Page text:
## Statistics Module

The statistics module provides simple functions for computing the statistics of a data set. They claim that they are not competing with NumPy, SciPy, or other software such as SPSS, SAS, and Matlab. And indeed, it is a very simple module. It doesn’t provide parametric or even non-parametric tests. Instead, it can be used to do some simple computations (though I think that even Excel can do the same). They further claim that they support int, float, decimals, and fractions.

The statistics module can measure (1) averages and measures of central location, (2) measures of spread, and (3) statistics for relations between two inputs.

## Statistics.mean()

The statistics module contains a large number of functions. We will not be covering each one, but rather a few of them. In this case, the data set is placed in a list. The list is then passed to the function.

For integers:

x = [1, 2, 3, 4, 5, 6]

mean = statistics.mean(x)

print(mean)

When you run the latter, you get:

For fractions, the terminology is slightly different. You’ll have to import the module called fractions. Also, you need to place the fraction in brackets and write a capital F in front of it. Thus 0.5 would be equal to F(1,2). This is not feasible for large data sets!

from fractions, import Fraction as F

x = [F(1,2), F(2,3), F(3,4), F(4,5), F(5,6), F(6,7)]

mean = statistics.mean(x)

print(mean)

When you run the latter, you get:

In most research work, the most common type of number that is encountered is the decimal value, and that’s a lot harder to accomplish with the statistics module. You first have to import the decimal module and then put every decimal value in quotation (which is absurd and impractical if you have large data sets).

from decimal import Decimal as D

x = [D("0.5"), D("0.75"), D("1.75"), D("2.67"), D("7.77"), D("3.44")]

mean = statistics.mean(x)

print(mean)

When you run the latter, you get:

The statistics module also offers the fmean, geometric mean, and harmonic mean. Statistics.median() and statistics.mode() are similar to statistics.mean().

## Statistics.variance() and statistics.stdev()

In research, very, very rarely is your sample size so large that it equals or approximately equals the population size. So, we’ll look at sample variance and sample standard deviation. However, they also offer a population variance and a population standard deviation.

Once again, if you want to use decimals, you have to import the decimals module, and if you want to use fractions, then you have to import the fractions module. This, in terms of statistical analysis, is rather absurd and very impractical.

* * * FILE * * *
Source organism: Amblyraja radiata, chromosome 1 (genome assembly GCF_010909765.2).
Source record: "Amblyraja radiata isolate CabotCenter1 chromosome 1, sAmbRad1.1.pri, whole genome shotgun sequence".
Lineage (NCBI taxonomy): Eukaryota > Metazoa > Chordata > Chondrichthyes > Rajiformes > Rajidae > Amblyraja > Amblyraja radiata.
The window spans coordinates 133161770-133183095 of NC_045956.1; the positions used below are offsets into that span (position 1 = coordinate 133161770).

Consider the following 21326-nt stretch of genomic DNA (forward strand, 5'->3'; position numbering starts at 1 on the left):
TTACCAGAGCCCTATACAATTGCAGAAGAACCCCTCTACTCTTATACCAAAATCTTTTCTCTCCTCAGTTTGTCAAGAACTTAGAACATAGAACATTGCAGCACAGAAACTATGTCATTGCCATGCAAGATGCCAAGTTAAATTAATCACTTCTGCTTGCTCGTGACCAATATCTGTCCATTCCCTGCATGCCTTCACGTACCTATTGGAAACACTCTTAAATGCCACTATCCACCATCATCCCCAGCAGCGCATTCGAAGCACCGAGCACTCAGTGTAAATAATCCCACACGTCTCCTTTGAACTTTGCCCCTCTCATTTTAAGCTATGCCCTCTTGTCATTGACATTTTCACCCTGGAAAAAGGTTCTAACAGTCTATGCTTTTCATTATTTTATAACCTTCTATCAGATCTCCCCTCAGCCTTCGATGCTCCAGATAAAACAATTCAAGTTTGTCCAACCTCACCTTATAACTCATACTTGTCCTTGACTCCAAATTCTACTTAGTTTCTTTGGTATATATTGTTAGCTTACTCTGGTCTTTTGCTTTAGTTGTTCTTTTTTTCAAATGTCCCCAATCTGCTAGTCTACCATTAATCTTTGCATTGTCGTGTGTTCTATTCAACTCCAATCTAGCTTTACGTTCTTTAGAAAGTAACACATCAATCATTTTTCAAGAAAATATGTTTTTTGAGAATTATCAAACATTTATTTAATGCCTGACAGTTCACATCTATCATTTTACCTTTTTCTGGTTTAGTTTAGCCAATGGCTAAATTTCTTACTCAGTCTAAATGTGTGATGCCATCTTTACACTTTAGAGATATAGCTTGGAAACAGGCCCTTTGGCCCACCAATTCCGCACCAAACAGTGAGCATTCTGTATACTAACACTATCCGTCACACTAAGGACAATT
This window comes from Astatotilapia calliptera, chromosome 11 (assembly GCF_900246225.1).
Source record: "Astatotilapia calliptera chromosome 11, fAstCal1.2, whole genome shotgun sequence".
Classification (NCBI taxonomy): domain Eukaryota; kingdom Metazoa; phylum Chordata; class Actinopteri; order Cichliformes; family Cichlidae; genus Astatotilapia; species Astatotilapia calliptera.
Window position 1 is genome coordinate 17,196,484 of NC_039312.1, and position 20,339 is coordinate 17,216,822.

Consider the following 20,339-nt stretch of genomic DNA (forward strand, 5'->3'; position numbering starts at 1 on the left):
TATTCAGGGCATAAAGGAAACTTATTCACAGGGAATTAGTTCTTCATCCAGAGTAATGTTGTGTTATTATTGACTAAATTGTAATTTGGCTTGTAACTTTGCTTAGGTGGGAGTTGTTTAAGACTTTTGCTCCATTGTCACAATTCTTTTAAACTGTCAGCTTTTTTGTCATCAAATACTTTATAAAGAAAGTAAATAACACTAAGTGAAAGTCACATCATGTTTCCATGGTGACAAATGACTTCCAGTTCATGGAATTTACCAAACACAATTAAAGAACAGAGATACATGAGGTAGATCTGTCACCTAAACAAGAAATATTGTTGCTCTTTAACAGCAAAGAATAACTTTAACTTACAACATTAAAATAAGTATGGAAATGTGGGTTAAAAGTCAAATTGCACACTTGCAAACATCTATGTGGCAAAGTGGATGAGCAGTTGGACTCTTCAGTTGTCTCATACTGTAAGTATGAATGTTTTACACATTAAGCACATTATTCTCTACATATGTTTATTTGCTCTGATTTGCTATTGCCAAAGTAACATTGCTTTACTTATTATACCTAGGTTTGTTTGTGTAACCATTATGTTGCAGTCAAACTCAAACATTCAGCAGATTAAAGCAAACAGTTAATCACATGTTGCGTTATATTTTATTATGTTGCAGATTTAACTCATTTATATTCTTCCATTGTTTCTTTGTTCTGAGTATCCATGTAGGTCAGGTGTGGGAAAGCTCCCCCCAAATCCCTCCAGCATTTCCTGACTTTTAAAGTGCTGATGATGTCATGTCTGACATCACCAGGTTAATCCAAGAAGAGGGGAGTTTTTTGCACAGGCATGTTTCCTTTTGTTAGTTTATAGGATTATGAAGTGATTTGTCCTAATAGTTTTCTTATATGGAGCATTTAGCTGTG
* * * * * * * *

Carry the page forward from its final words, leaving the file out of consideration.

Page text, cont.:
from decimal import Decimal as D

x = [D("0.5"), D("0.75"), D("1.75"), D("2.67"), D("7.77"), D("3.44")]

var = statistics.variance(x)

print(var)

When you run the latter, you get:

Alternatively, the standard deviation can be computed by doing:

from decimal import Decimal as D

x = [D("0.5"), D("0.75"), D("1.75"), D("2.67"), D("7.77"), D("3.44")]

std = statistics.stdev(x)

print(std)

When you run the latter, you get:

## Pearson Correlation

For some reason, although the authors of the statistics module ignored ANOVA tests, t-tests, etc… they did include correlation and simple linear regression. Mind you, pearson correlation is a specific type of correlation used only if the data is normal; it is thus a parametric test. There’s another test called spearman correlation which can also be used if the data is not normal (which tends to be the case).

x = [1.11, 2.45, 3.43, 4.56, 5.78, 6.99]

y = [1.45, 2.56, 3.78, 4.52, 5.97, 6.65]

corr = statistics.correlation(x, y)

print(corr)

When you run the latter, you get:

## Linear Regression

When a simple linear regression is carried out, it chucks out a formula:

Excel does this as well. But the most this module can do is to print out the value of the slope and the intercept from which you can re-create the line. Excel and SPSS offer graphs to go with the equation, but none of that with the statistics module.

x = [1.11, 2.45, 3.43, 4.56, 5.78, 6.99]

y = [1.45, 2.56, 3.78, 4.52, 5.97, 6.65]

slope, intercept = statistics.linear_regression(x, y)

print("The slope is %s" % slope)

print("The intercept is %s" % intercept)

print("%s x + %s = y" % (slope, intercept))

When you run the latter, you get:

The intercept is 0.46169013364824574

0.9111784209749394 x + 0.46169013364824574 = y

## Covariance

Additionally, the statistics module can measure covariance.

x = [1.11, 2.45, 3.43, 4.56, 5.78, 6.99]

y = [1.45, 2.56, 3.78, 4.52, 5.97, 6.65]

cov = statistics.covariance(x,y)

print(cov)

When you run the latter, you get:

Although Python offers a module called the statistics module, it is not for advanced statistics! Mind you, if you want to actually analyze your data set, then go with any module other than the statistics module! Not only is it too simple, but also all the features that it offers can easily be found in excel as well. Further, there are only two tests – the Pearson correlation and simple linear regression – that this module offers in terms of tests. There’s no ANOVA, no t-test, no chi-square, or any of the like! And what’s more, if you need to use decimals, you need to invoke the decimal module, which can be frustrating for large and very large data sets. You won’t catch anyone who needs real statistical work done using this module (go with SPSS if you need advanced stuff), but if it’s simple fun you’re looking for, then this module is for you.

Happy Coding!